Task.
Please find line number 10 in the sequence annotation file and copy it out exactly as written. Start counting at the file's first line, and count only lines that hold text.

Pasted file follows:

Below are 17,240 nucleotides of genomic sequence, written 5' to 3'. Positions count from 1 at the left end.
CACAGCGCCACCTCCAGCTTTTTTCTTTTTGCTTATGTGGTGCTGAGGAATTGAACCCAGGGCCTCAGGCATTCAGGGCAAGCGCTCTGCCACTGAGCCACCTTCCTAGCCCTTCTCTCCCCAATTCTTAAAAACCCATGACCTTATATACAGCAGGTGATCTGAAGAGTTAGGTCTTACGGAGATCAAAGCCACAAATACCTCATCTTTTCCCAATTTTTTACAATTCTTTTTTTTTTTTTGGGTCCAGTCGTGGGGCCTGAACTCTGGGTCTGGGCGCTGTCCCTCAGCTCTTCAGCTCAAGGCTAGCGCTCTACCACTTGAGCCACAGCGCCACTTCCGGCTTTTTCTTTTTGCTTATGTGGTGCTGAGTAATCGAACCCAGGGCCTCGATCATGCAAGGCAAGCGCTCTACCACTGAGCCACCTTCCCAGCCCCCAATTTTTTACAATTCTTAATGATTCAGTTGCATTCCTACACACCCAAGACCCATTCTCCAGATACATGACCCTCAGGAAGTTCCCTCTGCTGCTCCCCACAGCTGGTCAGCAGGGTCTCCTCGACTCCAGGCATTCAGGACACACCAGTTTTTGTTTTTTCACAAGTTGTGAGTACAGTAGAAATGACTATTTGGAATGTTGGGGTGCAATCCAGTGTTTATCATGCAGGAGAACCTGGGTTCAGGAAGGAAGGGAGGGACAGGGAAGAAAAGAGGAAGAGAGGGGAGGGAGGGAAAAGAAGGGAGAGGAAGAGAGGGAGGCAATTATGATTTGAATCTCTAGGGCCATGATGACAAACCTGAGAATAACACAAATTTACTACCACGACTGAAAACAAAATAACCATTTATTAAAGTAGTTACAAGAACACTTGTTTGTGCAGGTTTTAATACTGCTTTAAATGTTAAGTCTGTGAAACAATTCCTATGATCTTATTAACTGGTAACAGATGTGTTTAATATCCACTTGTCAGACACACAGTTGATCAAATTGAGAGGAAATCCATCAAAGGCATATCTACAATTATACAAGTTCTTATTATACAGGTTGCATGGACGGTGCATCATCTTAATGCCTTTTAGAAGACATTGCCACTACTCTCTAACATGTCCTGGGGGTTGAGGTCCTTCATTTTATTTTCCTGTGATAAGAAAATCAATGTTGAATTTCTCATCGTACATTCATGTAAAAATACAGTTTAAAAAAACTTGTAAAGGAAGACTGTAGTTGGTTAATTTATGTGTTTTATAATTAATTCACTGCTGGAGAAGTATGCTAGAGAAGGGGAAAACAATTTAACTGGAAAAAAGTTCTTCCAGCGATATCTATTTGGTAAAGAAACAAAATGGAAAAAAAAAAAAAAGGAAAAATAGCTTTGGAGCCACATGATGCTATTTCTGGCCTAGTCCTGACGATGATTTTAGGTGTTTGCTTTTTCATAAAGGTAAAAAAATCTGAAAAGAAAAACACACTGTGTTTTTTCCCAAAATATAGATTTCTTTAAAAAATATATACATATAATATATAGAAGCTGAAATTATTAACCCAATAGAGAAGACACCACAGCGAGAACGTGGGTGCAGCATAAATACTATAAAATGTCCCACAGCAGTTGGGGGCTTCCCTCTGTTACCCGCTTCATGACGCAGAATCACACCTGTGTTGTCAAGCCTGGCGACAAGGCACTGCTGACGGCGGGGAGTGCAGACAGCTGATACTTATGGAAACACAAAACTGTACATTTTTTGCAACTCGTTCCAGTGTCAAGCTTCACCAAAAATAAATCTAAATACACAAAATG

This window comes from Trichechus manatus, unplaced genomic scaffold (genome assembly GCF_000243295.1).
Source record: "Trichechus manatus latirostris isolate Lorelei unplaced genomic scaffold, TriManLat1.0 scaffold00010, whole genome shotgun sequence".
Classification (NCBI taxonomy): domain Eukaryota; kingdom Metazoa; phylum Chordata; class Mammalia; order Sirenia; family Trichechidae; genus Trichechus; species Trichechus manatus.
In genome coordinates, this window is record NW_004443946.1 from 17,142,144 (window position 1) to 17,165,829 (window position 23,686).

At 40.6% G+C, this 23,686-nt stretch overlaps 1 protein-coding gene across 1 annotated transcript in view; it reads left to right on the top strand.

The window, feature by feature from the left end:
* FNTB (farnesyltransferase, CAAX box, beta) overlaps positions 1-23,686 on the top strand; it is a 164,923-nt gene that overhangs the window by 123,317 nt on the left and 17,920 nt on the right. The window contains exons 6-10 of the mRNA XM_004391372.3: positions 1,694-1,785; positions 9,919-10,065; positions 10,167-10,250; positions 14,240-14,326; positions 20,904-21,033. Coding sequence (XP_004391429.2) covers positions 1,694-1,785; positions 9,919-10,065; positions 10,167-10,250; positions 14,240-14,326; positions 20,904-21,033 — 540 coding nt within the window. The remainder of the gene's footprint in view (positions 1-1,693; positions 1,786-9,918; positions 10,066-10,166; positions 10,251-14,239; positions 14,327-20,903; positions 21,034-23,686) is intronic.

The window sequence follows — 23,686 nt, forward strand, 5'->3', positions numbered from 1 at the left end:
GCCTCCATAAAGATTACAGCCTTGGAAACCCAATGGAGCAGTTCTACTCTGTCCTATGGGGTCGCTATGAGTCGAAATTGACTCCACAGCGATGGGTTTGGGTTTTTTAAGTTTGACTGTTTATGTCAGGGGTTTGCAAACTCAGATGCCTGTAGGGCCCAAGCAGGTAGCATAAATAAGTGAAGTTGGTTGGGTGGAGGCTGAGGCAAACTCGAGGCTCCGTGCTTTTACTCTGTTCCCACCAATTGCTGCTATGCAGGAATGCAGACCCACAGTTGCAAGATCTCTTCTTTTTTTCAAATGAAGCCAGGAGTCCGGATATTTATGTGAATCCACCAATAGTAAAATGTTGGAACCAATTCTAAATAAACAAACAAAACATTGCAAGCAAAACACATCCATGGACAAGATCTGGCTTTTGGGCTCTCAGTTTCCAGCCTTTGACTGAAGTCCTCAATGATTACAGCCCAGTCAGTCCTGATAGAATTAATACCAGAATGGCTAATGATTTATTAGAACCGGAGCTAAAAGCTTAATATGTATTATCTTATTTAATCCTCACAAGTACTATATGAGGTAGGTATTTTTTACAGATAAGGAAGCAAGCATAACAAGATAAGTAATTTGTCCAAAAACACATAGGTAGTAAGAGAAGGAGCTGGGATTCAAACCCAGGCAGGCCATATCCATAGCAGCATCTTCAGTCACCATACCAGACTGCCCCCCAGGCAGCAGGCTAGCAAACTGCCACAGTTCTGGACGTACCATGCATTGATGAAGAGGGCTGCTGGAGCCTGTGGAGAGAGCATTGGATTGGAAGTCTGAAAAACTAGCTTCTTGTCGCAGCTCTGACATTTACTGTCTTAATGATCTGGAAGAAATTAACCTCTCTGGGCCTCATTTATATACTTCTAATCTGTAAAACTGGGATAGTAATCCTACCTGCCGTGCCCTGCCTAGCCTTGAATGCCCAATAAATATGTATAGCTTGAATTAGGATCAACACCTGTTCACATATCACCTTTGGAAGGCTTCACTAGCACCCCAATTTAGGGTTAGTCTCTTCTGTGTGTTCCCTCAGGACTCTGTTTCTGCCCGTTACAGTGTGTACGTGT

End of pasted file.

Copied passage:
The window sequence follows — 23,686 nt, forward strand, 5'->3', positions numbered from 1 at the left end: